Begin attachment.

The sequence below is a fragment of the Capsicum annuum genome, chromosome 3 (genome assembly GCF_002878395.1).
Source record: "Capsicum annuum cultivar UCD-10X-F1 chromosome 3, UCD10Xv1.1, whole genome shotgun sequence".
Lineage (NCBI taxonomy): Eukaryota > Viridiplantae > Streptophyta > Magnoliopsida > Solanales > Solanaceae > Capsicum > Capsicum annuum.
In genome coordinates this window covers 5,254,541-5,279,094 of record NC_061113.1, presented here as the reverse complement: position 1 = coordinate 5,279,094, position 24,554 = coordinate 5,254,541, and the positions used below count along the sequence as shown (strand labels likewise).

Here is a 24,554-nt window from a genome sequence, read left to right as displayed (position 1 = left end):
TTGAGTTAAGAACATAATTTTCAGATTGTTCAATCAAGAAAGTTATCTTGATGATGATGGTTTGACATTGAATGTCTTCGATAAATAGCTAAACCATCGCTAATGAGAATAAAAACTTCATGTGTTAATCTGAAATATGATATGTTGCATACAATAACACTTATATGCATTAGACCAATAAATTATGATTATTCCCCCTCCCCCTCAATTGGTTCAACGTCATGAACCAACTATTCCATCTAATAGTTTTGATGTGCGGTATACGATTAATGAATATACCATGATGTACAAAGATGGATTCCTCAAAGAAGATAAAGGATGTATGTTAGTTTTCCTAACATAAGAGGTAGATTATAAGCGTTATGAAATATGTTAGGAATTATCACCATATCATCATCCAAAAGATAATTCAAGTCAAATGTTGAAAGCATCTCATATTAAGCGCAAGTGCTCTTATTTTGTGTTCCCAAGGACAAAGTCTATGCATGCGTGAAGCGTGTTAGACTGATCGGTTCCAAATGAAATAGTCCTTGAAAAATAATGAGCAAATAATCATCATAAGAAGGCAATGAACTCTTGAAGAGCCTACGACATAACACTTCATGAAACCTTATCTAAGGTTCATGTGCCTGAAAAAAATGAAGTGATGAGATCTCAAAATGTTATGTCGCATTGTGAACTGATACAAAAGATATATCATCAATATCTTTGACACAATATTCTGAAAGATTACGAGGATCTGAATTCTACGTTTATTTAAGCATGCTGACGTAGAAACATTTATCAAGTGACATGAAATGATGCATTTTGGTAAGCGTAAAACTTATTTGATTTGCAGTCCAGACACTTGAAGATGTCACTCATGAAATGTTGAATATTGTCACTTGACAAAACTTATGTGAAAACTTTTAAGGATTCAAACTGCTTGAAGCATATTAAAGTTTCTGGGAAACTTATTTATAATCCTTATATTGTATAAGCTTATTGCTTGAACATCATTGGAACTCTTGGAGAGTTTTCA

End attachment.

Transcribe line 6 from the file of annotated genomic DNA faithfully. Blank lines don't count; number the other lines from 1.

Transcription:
TTGAGTTAAGAACATAATTTTCAGATTGTTCAATCAAGAAAGTTATCTTGATGATGATGGTTTGACATTGAATGTCTTCGATAAATAGCTAAACCATCGCTAATGAGAATAAAAACTTCATGTGTTAATCTGAAATATGATATGTTGCATACAATAACACTTATATGCATTAGACCAATAAATTATGATTATTCCCCCTCCCCCTCAATTGGTTCAACGTCATGAACCAACTATTCCATCTAATAGTTTTGATGTGCGGTATACGATTAATGAATATACCATGATGTACAAAGATGGATTCCTCAAAGAAGATAAAGGATGTATGTTAGTTTTCCTAACATAAGAGGTAGATTATAAGCGTTATGAAATATGTTAGGAATTATCACCATATCATCATCCAAAAGATAATTCAAGTCAAATGTTGAAAGCATCTCATATTAAGCGCAAGTGCTCTTATTTTGTGTTCCCAAGGACAAAGTCTATGCATGCGTGAAGCGTGTTAGACTGATCGGTTCCAAATGAAATAGTCCTTGAAAAATAATGAGCAAATAATCATCATAAGAAGGCAATGAACTCTTGAAGAGCCTACGACATAACACTTCATGAAACCTTATCTAAGGTTCATGTGCCTGAAAAAAATGAAGTGATGAGATCTCAAAATGTTATGTCGCATTGTGAACTGATACAAAAGATATATCATCAATATCTTTGACACAATATTCTGAAAGATTACGAGGATCTGAATTCTACGTTTATTTAAGCATGCTGACGTAGAAACATTTATCAAGTGACATGAAATGATGCATTTTGGTAAGCGTAAAACTTATTTGATTTGCAGTCCAGACACTTGAAGATGTCACTCATGAAATGTTGAATATTGTCACTTGACAAAACTTATGTGAAAACTTTTAAGGATTCAAACTGCTTGAAGCATATTAAAGTTTCTGGGAAACTTATTTATAATCCTTATATTGTATAAGCTTATTGCTTGAACATCATTGGAACTCTTGGAGAGTTTTCA